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I'm trying to get a dynamic image file to refresh every 20 seconds or so, preferably with JQuery/JS but I am open to any suggestions.

The image is a Twitch.tv .php file that dynamically changes from ONLINE to OFFLINE depending on if the streamer is currently broadcasting or not. The problem is that the images don't update sometimes without a slew of browser refreshes, and sometimes they won't update at all until I clear the cache.

The website I'm trying to do this on is http://www.team-omen.com/content.php You will see in the center a module called OmenTV which has several of these images and I would like to have these automatically update so users don't have to refresh the page to see if the streamer has started broadcasting or not.

This is from the status.php file which determines which .png to display...

header('content-type: image/png');

$stream = $_GET['stream'];

$json_file = @file_get_contents("http://api.justin.tv/api/stream/list.json?channel={$stream}", 0, null, null);
$json_array = json_decode($json_file, true);

if ($json_array[0]['name'] == "live_user_{$stream}") {
    echo file_get_contents("online.png");
    echo file_get_contents("offline.png");


And here is the section of the HTML file that displays the images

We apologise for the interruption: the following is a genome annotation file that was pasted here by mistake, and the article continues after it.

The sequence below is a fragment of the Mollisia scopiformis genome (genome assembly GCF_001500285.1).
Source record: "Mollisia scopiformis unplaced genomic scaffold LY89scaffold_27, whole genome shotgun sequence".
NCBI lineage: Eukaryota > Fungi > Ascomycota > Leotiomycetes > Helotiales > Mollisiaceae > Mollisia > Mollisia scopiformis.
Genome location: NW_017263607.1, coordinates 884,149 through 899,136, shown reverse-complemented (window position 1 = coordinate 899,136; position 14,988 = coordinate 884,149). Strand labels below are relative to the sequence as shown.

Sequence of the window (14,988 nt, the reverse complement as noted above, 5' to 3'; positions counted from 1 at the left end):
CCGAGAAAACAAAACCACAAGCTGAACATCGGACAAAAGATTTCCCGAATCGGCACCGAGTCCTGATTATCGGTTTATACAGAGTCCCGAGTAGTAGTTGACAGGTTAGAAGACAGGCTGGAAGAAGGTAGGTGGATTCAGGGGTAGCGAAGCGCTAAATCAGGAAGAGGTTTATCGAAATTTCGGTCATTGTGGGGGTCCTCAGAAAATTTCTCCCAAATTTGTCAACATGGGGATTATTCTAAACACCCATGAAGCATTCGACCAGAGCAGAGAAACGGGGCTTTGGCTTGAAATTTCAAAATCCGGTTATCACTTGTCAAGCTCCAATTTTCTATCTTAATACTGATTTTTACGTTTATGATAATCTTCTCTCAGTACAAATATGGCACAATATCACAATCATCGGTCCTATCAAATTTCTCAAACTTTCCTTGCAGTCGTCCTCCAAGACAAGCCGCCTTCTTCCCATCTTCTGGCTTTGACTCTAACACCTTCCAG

<div align="center" id="streamers">
    <div id="omentoggle" class="streamer">
    Team Omen
    <br />
    <img src="http://www.team-omen.com/status/streamstatus.php?stream=teamomen" class="status" id="status_teamomen" />
    <div id="briantitantoggle" class="streamer">
    <br />
    <img src="http://www.team-omen.com/status/streamstatus.php?stream=o_briantitan" class="status" id="status_briantitan"/>

...and so on

Can someone give me an example of how to get this to work, say the image in question has an ID of #status_teamomen ?

Thanks in advance

share|improve this question
Perhaps look at this question: stackoverflow.com/q/126772/1618257 –  David Starkey Aug 16 '13 at 22:45

2 Answers 2

up vote 0 down vote accepted

You can use setInterval function in JavaScript to update the image source periodically:

setInterval(function() {
  var cache_buster = Math.random();
  document.getElementById("status_teamomen").src = "http://www.team-omen.com/status/streamstatus.php?stream=teamomen&cache_buster=" + cache_buster;
}, 20000);

Note the use of a cache buster querystring parameter to generate a unique URL on each request, which will bypass any browser caching of the dynamically generated images.

share|improve this answer
random() is not the same as unique. If you want something that will always be different, then use a timestamp. There will never be another 5:52 PM Aug, 16, 2013 ever again. –  David Starkey Aug 16 '13 at 22:49
A timestamp is definitely more robust. Though the random() value should be "unique enough" for this situation. –  leepowers Aug 16 '13 at 22:56
Thanks, that did the trick! Much appreciated –  Tony G Aug 16 '13 at 23:01
Make sure you also add header('Cache-control: no-cache') to your PHP file if you do this, or else you'll be stuffing the user's browser cache full of successive TV frames. (Or worse, some intermediate internet cache between user and server). –  Doin Mar 15 at 22:35

For the cache problem you could add a random piece in the url so the url is different each time and the image wont get cached by the browser.

See the answer here: Multiple GD images per page

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